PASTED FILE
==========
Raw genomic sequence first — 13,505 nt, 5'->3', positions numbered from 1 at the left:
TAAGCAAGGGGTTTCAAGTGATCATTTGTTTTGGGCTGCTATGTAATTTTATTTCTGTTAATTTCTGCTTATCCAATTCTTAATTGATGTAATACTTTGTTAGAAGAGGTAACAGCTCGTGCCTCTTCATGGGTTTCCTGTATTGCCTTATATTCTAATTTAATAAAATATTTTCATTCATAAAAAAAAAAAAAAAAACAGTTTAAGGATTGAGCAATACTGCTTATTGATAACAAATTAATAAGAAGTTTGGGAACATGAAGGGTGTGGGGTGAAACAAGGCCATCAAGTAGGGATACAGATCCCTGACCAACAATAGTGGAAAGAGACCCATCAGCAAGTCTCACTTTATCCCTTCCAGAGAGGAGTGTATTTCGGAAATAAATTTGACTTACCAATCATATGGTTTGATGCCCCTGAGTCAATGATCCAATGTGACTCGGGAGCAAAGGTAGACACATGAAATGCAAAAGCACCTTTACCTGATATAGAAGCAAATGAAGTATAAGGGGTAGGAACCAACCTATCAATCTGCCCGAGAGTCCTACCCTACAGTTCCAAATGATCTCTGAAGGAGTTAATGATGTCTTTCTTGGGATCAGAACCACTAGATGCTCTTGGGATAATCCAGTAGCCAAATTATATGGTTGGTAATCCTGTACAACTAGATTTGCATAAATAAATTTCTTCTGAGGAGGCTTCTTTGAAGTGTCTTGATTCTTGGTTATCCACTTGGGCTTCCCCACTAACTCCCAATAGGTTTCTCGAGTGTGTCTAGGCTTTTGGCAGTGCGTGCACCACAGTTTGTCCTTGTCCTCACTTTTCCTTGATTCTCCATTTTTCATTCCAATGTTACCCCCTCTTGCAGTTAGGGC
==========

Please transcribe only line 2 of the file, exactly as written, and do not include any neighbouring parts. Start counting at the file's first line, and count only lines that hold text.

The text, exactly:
TAAGCAAGGGGTTTCAAGTGATCATTTGTTTTGGGCTGCTATGTAATTTTATTTCTGTTAATTTCTGCTTATCCAATTCTTAATTGATGTAATACTTTGTTAGAAGAGGTAACAGCTCGTGCCTCTTCATGGGTTTCCTGTATTGCCTTATATTCTAATTTAATAAAATATTTTCATTCATAAAAAAAAAAAAAAAAACAGTTTAAGGATTGAGCAATACTGCTTATTGATAACAAATTAATAAGAAGTTTGGGAACATGAAGGGTGTGGGGTGAAACAAGGCCATCAAGTAGGGATACAGATCCCTGACCAACAATAGTGGAAAGAGACCCATCAGCAAGTCTCACTTTATCCCTTCCAGAGAGGAGTGTATTTCGGAAATAAATTTGACTTACCAATCATATGGTTTGATGCCCCTGAGTCAATGATCCAATGTGACTCGGGAGCAAAGGTAGACACATGAAATGCAAAAGCACCTTTACCTGATATAGAAGCAAATGAAGTATAAGGGGTAGGAACCAACCTATCAATCTGCCCGAGAGTCCTACCCTACAGTTCCAAATGATCTCTGAAGGAGTTAATGATGTCTTTCTTGGGATCAGAACCACTAGATGCTCTTGGGATAATCCAGTAGCCAAATTATATGGTTGGTAATCCTGTACAACTAGATTTGCATAAATAAATTTCTTCTGAGGAGGCTTCTTTGAAGTGTCTTGATTCTTGGTTATCCACTTGGGCTTCCCCACTAACTCCCAATAGGTTTCTCGAGTGTGTCTAGGCTTTTGGCAGTGCGTGCACCACAGTTTGTCCTTGTCCTCACTTTTCCTTGATTCTCCATTTTTCATTCCAATGTTACCCCCTCTTGCAGTTAGGGC